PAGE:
No mirrors in sight…

One of the many reasons I love coaching outdoors is because there are no mirrors or bathroom scales available.  There are breezes and birds, sunshine, people – yes – but no mirrors in sight.  For one hour a day, the athlete is free from the reminder that their body is less than absolutely beautiful.

Did you know that 80% of females would say they hate looking in the mirror?  Even so, the average woman pauses to look in a mirror over twenty times a day!  Teenage girls double that number, averaging about forty. times. a. day.  Isn’t this crazy?

The habit of checking in on our physical appearance, an activity that most of us say we hate, seems to suggest the deepest level of  self-consciousness, rather than straight-up vanity.

What is it, exactly, that we’re looking for in all those mirrors?  Are we suffering such a collective identity crisis that we must check and re-check our reflection forty times a day to remember who we are?  Why are we so dissatisfied?

There are lots of ways to skin this cat on spiritual and cultural levels, and while I have considerable opinions on the topic (yeah, big surprise), I will not share them all at this moment.  But, there is one particular type of person that is so beautiful to me, and that it the struggling athlete.

Being an athlete has exactly zero to do with what you look like, and exactly everything to do with how you commit to think and act going forward.

Becoming an athlete means you take on the mantle of do-er rather than watch-er.  At the end of the day, the struggling athlete has little choice but to appreciate, respect and quietly admire what her body can really do.

Might I respectfully suggest that it’s unlikely many of us stand in front of a mirror and marvel in admiration at our bodies?  That’s because mirrors are man-made pieces of glass that can give no life or comfort.  Mirrors reflect only the outer man, not the heart.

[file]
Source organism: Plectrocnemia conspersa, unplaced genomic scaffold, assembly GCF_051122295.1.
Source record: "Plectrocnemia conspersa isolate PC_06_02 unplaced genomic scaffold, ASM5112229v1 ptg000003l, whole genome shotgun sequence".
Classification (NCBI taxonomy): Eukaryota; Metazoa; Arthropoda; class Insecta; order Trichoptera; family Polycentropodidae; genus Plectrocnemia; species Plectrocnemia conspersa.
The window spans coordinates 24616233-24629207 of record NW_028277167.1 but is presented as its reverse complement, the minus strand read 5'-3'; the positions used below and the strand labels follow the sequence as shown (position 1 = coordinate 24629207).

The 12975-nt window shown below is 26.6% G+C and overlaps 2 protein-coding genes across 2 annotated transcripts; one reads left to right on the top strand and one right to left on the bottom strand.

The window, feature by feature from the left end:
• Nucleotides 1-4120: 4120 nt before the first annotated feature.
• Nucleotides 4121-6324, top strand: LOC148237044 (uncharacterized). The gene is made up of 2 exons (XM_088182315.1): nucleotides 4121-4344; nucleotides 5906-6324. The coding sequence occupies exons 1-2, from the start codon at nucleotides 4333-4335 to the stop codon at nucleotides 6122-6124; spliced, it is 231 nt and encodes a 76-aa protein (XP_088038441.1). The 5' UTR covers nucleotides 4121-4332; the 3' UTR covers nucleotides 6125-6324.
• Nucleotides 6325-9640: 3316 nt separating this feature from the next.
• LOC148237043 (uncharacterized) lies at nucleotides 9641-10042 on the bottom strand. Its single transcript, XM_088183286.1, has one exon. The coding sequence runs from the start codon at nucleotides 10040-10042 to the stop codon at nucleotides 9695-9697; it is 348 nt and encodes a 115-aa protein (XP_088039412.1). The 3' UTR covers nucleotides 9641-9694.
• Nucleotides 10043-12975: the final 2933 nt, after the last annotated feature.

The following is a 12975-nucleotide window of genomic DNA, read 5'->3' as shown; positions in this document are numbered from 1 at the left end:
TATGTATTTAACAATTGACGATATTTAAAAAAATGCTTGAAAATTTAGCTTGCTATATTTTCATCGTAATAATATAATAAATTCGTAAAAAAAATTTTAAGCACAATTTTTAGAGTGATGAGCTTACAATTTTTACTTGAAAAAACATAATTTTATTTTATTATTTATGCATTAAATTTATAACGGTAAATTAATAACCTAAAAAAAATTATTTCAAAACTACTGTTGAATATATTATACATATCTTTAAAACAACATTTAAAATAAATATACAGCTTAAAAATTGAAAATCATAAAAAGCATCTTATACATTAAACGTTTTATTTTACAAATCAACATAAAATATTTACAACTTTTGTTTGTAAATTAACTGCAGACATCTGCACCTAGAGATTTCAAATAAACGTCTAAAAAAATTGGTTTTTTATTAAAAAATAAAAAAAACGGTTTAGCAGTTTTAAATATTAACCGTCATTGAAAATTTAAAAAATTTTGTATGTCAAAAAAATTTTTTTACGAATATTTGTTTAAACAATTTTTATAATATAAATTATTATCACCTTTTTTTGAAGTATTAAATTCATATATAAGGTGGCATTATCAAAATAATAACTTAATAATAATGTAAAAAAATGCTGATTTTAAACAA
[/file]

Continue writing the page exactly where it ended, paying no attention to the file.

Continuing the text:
If you’ve read even one book of the Bible, you’ll understand that God’s deeply interested in all matters of the heart.  It’s impossible for a mirror to reflect effort or attitude, perseverance, courage, sacrifice and joy.  However, his living creatures – those created in God’s image – absolutely can.  And it’s beautiful.

How might we think with more care going forward?  Can we practice this inner beauty in a way that needs the world’s critical mirror less often?

Peace, and much grace, as you consider all these things in light of who you’ve been created to be, for whom (not the mirror!), and for what!

Kim

(And throw out your scale!  That will give you GREAT joy!)

9 responses to No mirrors in sight…

  1. Anonymous says:

    Hey Kim,
    It’s Judi Hiller. Sharon would be so proud of you…and David. I keep up with you all at a distance.
    I’m glad to hear that you said I can throw away the mirror…..I have thus far just closed my eyes. May you continue your blessed “breath” shared with others. It blesses me…..J

  2. Cree Haag says:

    Hi Kim,
    I always enjoy and appreciate your views. You express so eloquently.
    We really enjoyed being with you, David and the children in New Smyrna this summer. Your family always encourages me..
    Keep up your beautiful writing, I always look forward to it.
    Love you,
    Cree

  3. Anonymous says:

    Hi Kim,
    I love this…I’ve disliked the mirror for years now and have thrown away the scale! LOL! Love you and hope to see you soon! You’re writings always come at the right time too! thanks so much!
    Mary
    p.s. Martin loves the picture of the struggling athlete! He says please let him know if you need help with the kids in Dave’s absence…he can taxi to and from activities…remember Toni is gone!

  4. Given Breath says:

    Judi – you are an example of inner AND outer beauty, as was Sharon. Thanks for the note:)

  5. Given Breath says:

    Cree – one of the most beautiful women I know. So thankful for you and all your wisdom and great care for our family. xoxox

  6. Given Breath says:

    Mary – you radiate. You do not need a mirror, EVER! I think I will call Martin and he can carry the kids to soccer practice on his shoulders:) Thanks for the note.

  7. Cree Haag says:

    This is so encouraging. I had to click on the email a couple of times and then several photos came up. I will send you both emails, this one and the “original” I had to pull them up from. Cree

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